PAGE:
November 30, 2010

In the Blood: AIDS and the Arts, Part 2

by G.L. Morrison

Yesterday, we explored expressions of artistic imagery touched firsthand or via inspiration by HIV/AIDS. Today, a poet and songstress felled by this deadly killer, whose voices have become anthem to a landscape of both hope and loss.

Songs & Secrets

Ofra Haza (1957–2000)

Israeli singer and actress, Ofra Haza, popularized “world beat” music, a fusion of modern Pop music with traditional melodies and instruments.

A true Cinderella story: Haza was born the youngest of nine children. Following her death, Prime Minister Ehud Barak commented, “Ofra emerged from the Hatikvah slums to reach the peak of Israeli culture. She has left a mark on us all.”

Dubbed “the Madonna of the East,” Haza earned platinum and gold records, Grammy nomination and topped musical charts (and MTV video rotations) in Asia, Europe and the USA during the ’80 and ’90s. She performed with musical stars such as Paula Abdul, Michael Jackson, Iggy Pop, Whitney Houston, and Sinéad O’Connor, and also sang on the soundtracks of Colors (1988), Dick Tracy (1990), Wild Orchid (1990), Queen Margot (1994), The Prince of Egypt (1998), The Governess (1998) and American Psycho (2000). Haza’s songs continue to be re-released, re-mixed and sampled after her death, and were featured in the video game Grand Theft Auto (2005).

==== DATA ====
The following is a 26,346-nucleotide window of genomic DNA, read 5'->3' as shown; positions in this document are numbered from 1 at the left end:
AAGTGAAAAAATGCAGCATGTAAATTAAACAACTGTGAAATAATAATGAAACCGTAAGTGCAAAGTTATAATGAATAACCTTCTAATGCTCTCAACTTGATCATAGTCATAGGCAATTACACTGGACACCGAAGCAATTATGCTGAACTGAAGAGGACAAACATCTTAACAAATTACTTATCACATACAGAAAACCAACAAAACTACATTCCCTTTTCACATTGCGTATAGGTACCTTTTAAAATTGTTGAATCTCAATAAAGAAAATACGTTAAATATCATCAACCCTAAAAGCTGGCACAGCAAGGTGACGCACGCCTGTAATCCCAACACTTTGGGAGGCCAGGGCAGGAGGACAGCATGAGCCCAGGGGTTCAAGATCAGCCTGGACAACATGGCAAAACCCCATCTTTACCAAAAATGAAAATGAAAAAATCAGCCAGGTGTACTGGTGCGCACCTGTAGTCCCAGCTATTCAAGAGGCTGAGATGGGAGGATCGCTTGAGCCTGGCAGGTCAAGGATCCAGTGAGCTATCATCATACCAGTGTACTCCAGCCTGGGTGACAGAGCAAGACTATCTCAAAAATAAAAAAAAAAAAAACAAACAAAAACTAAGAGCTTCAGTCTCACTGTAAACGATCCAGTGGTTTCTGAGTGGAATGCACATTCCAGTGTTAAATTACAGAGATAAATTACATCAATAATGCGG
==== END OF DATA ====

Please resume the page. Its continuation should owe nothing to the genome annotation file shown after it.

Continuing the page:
Ofra Haza and Iggy Pop perform: "Daw Da Hiya," a song of forbidden love.

The singing career Haza began at the age of 12, ended at with her passing at age 42 of AIDS-related multiple organ failure. Investigation into her death showed that she avoided treatment out of fear that her AIDS would become public knowledge.

“It brings us back to the beginning of the epidemic with the near-demonization and stigmatization of a disease that actually we are dealing with much better,” said Dr. Zvi Bentwich, head of the AIDS Center at Kaplan Hospital in Rehovot. “And in this unfortunate case, it appears that Ofra Haza almost died of the embarrassment, from the terrible fear to reveal her illness.”

Public outcry pointed an accusatory finger at the husband of the star with a reputation for clean living. Doron Ashkenazi married the superstar in 1997. The couple had no children together. Several complaints were filed with the police, accusing Ashkenazi of not informing Haza that he was HIV positive, but he was never arrested. In April 2000, Ashkenazi died of a cocaine overdose and the investigation was closed.

A newspaper report of Haza’s death sparked international debate over whether the paper had breached journalistic ethics and violated the privacy of the singer, or whether it had “done a public service by refusing to treat AIDS as an illness whose name cannot be spoken.”